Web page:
Oregon cannabis industry stands firm amid Donald Trump's presidency

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Nov 18, 2016 09:07 PM EST

CLEVELAND, OH - JULY 21: Republican presidential candidate Donald Trump gives two thumbs up to the crowd during the evening session on the fourth day of the Republican National Convention on July 21, 2016 at the Quicken Loans Arena in Cleveland, Ohio. Republican presidential candidate Donald Trump received the number of votes needed to secure the party's nomination. An estimated 50,000 people are expected in Cleveland, including hundreds of protesters and members of the media. The four-day Republican National Convention kicked off on July 18. (Photo by Chip Somodevilla/Getty Images) (Photo : Chip Somodevilla / Staff)

OAKLAND, CA - JANUARY 04: A medical marijuana activist holds a sign during a rally January 4, 2010 in Oakland, California. Dozens of medical marijuna activists held a demonstration outside of the Ronald V. Dellums federal building in Oakland demnanding medical marijuana reform. (Photo by Justin Sullivan/Getty Images) (Photo : Justin Sullivan / Staff)

Several states are voting to legalize the sale of marijuana for recreational purposes. California, Nevada, Massachusetts and Maine already legalized cannabis for adults as well as Florida, Arkansas and North Dakota joined most states with legal medical marijuana. But, cannabis communities need reassurance that the Trump administration will continue the momentum.

According to Portland Business Journal, Chris Christie, a vocal opponent of legal marijuana and a close associate of President-elect Donald Trump, stands an existential threat to the advocacy to legalize cannabis if he were to become Attorney General in the Trump Administration.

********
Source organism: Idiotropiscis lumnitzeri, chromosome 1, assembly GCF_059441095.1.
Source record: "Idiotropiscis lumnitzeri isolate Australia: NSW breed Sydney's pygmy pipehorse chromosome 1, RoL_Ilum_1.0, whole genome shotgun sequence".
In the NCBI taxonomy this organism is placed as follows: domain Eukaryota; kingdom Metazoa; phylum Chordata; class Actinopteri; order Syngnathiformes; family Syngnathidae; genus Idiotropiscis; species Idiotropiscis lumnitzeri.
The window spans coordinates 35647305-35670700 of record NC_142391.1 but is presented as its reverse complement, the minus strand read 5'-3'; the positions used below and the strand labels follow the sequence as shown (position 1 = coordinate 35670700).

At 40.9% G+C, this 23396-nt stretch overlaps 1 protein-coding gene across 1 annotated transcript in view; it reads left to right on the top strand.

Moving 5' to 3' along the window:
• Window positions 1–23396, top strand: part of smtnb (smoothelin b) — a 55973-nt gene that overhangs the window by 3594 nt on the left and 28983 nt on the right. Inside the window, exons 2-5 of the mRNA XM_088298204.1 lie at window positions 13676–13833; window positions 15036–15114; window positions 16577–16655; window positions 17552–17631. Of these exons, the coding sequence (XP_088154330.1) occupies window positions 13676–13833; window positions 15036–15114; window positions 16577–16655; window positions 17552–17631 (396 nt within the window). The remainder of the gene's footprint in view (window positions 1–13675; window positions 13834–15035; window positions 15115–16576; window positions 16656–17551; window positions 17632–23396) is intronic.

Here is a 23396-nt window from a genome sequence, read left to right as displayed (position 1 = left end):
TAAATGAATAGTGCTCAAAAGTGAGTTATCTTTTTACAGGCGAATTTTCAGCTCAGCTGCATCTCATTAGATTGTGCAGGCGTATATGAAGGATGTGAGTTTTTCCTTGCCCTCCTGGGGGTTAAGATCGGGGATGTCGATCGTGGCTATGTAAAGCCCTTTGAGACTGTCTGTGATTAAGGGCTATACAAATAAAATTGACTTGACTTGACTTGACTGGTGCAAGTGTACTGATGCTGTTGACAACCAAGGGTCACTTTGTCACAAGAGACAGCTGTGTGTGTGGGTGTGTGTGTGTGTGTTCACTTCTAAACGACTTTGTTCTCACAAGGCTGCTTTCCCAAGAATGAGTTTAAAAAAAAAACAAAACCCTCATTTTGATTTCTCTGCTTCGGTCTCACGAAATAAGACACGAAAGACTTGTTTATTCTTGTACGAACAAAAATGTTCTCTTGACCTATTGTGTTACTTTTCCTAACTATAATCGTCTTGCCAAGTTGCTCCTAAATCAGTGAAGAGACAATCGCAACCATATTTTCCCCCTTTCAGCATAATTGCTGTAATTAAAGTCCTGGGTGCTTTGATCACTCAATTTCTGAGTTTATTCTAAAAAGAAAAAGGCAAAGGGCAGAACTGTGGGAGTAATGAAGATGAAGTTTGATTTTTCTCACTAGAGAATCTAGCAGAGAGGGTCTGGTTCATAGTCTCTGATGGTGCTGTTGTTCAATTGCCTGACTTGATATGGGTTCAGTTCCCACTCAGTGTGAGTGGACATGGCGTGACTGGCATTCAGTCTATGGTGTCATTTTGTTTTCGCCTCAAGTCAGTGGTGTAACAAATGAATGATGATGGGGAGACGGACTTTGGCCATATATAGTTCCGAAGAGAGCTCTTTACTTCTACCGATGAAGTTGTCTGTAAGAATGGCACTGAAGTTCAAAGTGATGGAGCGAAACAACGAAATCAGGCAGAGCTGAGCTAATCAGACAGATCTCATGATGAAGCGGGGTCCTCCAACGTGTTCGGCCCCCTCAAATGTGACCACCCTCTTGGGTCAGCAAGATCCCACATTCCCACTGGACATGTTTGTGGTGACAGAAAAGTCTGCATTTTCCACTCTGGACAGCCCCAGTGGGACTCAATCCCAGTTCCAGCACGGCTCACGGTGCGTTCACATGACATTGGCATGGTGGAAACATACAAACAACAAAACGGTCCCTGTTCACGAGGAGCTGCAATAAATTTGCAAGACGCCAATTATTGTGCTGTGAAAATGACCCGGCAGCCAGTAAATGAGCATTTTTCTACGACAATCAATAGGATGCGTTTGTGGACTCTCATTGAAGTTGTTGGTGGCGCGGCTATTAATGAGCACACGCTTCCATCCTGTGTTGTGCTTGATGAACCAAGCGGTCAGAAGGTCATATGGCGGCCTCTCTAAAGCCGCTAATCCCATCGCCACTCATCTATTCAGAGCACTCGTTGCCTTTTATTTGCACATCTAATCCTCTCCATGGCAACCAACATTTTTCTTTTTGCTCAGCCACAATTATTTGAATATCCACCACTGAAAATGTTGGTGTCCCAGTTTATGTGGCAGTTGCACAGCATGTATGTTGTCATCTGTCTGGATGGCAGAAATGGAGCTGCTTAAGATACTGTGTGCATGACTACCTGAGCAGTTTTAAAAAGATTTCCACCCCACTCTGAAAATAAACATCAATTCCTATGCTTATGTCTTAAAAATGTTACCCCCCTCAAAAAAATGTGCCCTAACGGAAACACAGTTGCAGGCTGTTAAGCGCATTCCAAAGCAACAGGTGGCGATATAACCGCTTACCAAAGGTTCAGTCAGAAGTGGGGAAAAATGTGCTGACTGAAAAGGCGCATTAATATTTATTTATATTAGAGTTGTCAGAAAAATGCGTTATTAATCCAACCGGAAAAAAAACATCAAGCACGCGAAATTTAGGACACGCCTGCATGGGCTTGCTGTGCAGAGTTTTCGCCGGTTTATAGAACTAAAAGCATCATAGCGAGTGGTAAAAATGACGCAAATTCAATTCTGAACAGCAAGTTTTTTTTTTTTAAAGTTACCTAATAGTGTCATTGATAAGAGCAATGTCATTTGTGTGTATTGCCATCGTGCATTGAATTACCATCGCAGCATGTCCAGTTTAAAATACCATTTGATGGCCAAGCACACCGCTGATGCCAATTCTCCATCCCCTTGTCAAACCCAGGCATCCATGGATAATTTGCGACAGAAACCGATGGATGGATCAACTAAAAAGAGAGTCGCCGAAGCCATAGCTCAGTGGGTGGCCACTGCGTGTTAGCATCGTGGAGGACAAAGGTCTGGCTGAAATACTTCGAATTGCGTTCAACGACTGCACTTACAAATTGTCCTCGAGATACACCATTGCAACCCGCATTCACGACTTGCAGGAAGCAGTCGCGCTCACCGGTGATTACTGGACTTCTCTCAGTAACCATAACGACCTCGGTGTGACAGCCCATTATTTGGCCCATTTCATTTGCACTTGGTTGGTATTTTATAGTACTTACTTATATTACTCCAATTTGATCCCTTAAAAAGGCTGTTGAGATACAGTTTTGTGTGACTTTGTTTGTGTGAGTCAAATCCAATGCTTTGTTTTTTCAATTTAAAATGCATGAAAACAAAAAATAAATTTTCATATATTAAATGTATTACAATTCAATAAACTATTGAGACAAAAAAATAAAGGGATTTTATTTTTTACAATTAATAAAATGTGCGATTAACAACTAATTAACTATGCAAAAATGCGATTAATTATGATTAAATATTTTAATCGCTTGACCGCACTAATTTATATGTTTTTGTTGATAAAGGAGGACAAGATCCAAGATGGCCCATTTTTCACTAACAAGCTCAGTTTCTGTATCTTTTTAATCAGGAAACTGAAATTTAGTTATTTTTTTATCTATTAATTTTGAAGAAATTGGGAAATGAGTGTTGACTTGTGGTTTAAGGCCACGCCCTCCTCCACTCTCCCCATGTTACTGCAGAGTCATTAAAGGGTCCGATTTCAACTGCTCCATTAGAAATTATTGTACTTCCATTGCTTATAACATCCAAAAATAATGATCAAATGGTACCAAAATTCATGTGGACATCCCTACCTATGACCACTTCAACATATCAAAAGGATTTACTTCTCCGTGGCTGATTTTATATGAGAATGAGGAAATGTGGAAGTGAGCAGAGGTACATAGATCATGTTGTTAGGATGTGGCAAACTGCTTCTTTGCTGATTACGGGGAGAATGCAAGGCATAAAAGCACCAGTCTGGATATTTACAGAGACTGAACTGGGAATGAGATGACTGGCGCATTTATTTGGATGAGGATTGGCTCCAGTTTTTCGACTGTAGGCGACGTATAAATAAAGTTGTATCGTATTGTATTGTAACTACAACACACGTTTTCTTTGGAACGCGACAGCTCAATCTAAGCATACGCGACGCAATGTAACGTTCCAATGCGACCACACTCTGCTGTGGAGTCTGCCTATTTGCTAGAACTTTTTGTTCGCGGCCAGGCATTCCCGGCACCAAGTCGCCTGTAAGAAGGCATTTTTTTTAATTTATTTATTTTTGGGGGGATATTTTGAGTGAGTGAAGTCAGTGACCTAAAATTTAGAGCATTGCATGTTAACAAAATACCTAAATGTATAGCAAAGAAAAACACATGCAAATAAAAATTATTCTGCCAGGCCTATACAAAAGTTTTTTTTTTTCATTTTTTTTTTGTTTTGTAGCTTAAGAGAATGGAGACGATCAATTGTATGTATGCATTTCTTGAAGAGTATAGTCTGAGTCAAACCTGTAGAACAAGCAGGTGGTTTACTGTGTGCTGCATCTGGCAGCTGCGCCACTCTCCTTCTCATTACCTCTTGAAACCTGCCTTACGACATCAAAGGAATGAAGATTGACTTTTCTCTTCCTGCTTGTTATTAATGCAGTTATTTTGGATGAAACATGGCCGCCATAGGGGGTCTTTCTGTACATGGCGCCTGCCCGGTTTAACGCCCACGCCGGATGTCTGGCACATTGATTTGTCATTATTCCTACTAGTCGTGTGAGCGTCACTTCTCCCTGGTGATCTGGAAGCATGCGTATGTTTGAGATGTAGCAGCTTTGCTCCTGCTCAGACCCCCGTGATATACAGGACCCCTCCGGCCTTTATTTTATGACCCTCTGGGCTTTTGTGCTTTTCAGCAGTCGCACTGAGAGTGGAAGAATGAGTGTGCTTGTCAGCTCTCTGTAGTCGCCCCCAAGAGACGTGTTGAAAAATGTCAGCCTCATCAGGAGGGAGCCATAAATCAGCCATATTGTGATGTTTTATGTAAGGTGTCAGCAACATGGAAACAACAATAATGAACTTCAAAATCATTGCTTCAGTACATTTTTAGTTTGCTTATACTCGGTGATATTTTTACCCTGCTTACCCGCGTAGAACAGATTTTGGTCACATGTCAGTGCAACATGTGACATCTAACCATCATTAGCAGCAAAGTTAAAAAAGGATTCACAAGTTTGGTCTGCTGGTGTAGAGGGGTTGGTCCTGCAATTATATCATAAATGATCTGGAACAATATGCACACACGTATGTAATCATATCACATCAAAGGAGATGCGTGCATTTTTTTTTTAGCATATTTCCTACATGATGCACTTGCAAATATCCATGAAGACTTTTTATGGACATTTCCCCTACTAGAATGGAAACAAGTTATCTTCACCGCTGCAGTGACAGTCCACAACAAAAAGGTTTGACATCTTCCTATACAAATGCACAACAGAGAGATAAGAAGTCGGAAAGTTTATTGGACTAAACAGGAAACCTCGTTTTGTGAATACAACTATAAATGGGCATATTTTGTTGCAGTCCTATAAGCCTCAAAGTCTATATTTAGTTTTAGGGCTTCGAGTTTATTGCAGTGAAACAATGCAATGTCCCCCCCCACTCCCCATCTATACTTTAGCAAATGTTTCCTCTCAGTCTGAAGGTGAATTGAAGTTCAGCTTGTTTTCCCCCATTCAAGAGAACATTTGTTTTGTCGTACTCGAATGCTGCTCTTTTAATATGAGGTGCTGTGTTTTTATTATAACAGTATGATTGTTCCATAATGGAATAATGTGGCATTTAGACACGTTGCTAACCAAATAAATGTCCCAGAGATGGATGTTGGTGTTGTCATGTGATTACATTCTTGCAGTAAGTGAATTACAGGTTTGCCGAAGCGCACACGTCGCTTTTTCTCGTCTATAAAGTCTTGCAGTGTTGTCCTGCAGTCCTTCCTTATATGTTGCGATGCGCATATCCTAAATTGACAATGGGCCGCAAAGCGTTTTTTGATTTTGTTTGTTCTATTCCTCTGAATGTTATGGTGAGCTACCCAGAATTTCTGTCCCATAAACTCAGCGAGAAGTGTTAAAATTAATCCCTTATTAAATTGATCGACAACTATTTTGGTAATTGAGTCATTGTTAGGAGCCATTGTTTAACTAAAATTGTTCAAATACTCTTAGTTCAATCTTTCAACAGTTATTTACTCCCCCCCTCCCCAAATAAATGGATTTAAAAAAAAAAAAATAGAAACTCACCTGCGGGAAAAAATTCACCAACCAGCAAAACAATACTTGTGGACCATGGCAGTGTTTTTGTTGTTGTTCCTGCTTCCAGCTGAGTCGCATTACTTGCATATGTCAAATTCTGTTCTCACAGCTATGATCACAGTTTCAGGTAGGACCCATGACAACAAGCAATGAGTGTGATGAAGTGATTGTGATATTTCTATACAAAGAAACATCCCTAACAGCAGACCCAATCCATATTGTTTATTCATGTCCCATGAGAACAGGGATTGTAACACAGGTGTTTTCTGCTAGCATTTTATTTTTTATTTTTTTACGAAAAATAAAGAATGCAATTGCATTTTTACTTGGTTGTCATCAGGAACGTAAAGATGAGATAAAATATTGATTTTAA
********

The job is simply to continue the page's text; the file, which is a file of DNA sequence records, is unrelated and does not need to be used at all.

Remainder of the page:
"Chris Christie has been our biggest fear, so I think Trump being the president could cause some investors to pause and assess the situation more completely", said Sara Batterby of Hifi Farms, a Hillsboro-based cannabis grower.

However, Jenny Diggles, Vice President for Capital Development at McArthur Capital and a known investor in Oregon cannabis businesses, said, "Trump has never spoken out against cannabis and he said he would leave it to the states," in a television interview in Colorado last July.

Trump commented that it is up to the states to tackle the issue. While being ask if Christie as Attorney General might mean a change in federal policy towards states, Donald Trump said, "I am a state person. I think it should be up to the states."

Still, in an article posted in Weed News, Donald Trump's public statements may be questioned about maintaining President Obama's policy of allowing states to implement their own cannabis policies without federal interference.

The article brings about Trump's flip-flopping on many issues including drug policy, is the reason of distrust. Also, a chance that he will have the law-and-order types like Rudy Guiliani and Chris Christie makes another reason to be wary.

For so many years, marijuana is made illegal in federal law. But in 2013, Obama's administration Justice Department memorandum outlined how states could develop their own policies and avoid interference from the feds.

For now, it is up to the advocates to continue to work towards passing provisions to fix the cannabis industry regardless of any oppositions.

 

 

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